The U.S. bishops support a two-state solution to the Israeli-Palestinian conflict and oppose policies that undermine a just resolution to the conflict, such as Israel’s decision to re-route the separation wall through the Cremisan Valley, said the chairman of the bishops’ Committee on International Justice and Peace in a letter to Secretary of State John Kerry.
In his May 6 letter, Bishop Richard E. Pates of Des Moines, Iowa, said the proposal would harm the livelihood of 58 Christian families in the region.
He added, “The route will separate a Salesian monastery from a Salesian convent, and will separate both from their lands. The Salesian Convent and Primary School will be surrounded on three sides by the barrier that will confiscate most of the convent’s lands.”
Bishop Pates echoed the concern of the Latin Patriarch of Jerusalem, who spoke on behalf of all bishops in the Holy Land in saying that such moves only exacerbate tensions in the region.
“The Cremisan Valley is a microcosm of a protracted pattern that has serious implications for the ongoing Israeli-Palestinian conflict,” wrote Bishop Pates. “As the wall moves and constricts more communities in the West Bank, the possibility of a future two-state resolution becomes less likely. Moving the wall and disassociating Palestinian families from their lands and livelihoods will incite more resentment against the State of Israel among residents of the West Bank, not less, increasing the frustrations that can lead to violence.”
Full text of Bishop Pates’ letter: www.us…
The real horror of this sort of abuse is that it is just so everyday. If 14 year-old Mohammad hadn’t been an American we probably would never have heard about this incident.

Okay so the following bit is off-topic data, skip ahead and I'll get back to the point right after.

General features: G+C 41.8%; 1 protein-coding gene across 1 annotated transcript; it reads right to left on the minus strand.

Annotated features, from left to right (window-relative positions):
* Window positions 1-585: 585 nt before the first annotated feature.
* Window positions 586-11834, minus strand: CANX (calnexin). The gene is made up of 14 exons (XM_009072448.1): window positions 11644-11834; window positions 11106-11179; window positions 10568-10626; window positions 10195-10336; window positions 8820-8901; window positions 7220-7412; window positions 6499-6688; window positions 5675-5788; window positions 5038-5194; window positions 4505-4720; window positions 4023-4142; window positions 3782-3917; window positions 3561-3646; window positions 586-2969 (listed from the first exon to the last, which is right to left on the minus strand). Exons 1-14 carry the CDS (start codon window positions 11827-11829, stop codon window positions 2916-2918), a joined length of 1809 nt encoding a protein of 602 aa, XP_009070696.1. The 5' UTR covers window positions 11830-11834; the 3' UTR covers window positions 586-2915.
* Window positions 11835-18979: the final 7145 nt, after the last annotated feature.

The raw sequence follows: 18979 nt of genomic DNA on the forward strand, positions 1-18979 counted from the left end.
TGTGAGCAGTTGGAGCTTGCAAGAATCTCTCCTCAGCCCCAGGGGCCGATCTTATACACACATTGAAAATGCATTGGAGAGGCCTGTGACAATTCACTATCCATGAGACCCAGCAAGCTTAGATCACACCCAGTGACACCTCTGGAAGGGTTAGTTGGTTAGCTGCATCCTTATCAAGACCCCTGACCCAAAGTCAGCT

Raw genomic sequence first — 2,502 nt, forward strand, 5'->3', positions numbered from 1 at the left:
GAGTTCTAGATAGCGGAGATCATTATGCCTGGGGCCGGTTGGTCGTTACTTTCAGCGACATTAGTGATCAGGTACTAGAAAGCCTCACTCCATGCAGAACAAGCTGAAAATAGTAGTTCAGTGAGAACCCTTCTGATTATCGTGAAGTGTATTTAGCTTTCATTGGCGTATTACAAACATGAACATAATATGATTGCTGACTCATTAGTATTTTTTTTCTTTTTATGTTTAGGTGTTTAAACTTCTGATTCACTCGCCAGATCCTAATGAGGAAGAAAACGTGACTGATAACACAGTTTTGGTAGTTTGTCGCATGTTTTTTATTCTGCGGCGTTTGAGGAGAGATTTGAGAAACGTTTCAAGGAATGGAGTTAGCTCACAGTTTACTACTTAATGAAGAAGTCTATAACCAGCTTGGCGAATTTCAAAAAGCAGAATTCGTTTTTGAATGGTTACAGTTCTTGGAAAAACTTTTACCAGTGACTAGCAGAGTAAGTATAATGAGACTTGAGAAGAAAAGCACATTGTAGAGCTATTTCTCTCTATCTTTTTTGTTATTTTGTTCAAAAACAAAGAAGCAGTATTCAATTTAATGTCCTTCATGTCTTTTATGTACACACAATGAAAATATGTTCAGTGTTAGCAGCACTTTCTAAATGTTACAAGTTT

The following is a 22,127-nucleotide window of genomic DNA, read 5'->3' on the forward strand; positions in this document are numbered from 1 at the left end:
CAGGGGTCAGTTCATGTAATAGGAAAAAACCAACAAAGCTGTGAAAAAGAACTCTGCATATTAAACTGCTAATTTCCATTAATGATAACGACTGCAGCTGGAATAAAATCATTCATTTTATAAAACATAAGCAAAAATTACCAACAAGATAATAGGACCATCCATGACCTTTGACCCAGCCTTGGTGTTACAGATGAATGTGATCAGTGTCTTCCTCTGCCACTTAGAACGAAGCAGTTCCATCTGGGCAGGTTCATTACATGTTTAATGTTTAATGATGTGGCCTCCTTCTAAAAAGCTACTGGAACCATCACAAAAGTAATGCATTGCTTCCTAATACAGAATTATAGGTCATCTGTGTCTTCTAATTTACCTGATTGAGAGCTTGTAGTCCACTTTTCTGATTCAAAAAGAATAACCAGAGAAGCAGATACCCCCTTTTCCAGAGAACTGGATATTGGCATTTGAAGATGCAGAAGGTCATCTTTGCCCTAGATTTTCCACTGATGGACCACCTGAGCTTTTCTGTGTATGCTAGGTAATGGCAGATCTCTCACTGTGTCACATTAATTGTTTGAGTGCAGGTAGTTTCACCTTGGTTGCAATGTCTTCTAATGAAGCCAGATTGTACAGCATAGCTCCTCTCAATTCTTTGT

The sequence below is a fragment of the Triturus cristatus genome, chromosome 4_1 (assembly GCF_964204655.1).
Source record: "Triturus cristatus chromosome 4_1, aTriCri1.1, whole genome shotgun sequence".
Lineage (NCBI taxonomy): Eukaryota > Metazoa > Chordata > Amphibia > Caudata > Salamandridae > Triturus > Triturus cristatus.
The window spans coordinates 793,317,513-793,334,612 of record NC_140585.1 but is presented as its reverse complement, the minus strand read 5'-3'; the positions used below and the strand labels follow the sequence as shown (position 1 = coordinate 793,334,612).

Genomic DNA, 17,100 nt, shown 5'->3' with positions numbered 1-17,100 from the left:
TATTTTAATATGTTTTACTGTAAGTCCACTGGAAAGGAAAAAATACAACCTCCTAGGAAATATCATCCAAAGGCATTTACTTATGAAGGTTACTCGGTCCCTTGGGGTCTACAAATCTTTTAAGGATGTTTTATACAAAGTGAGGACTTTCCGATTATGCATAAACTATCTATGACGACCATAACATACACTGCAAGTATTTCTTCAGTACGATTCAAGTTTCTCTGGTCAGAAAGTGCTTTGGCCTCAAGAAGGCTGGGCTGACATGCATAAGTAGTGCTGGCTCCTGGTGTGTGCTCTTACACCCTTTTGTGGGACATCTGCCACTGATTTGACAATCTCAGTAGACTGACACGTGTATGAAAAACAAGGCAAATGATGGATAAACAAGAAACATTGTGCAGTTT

Shining a light on Israel’s military detention abuses
By George Bisharat, professor, Hastings College of the Law, San Francisco
At 2 am on April 5, eight heavily armed Israeli soldiers burst into the home of Mohammad Khaleq, a 14-year-old New Orleans honors student on a family visit to Silwad in the West Bank. Jolting Mohammad and his family awake, the soldiers arrested the youth, tied his hands, and threw him roughly onto the floor of a jeep. Later, Mohammad reports, the soldiers beat him and pushed him down, damaging his orthodontic braces on a rock.
He was shackled, blindfolded, handcuffed and held for 12 hours in Ofra, an Israeli settlement, before being transported to a police station. Two hours of incommunicado interrogation later, the boy admitted to charges of throwing rocks at Israeli cars. He says he confessed after Israeli interrogators promised him that was the only way to see his father.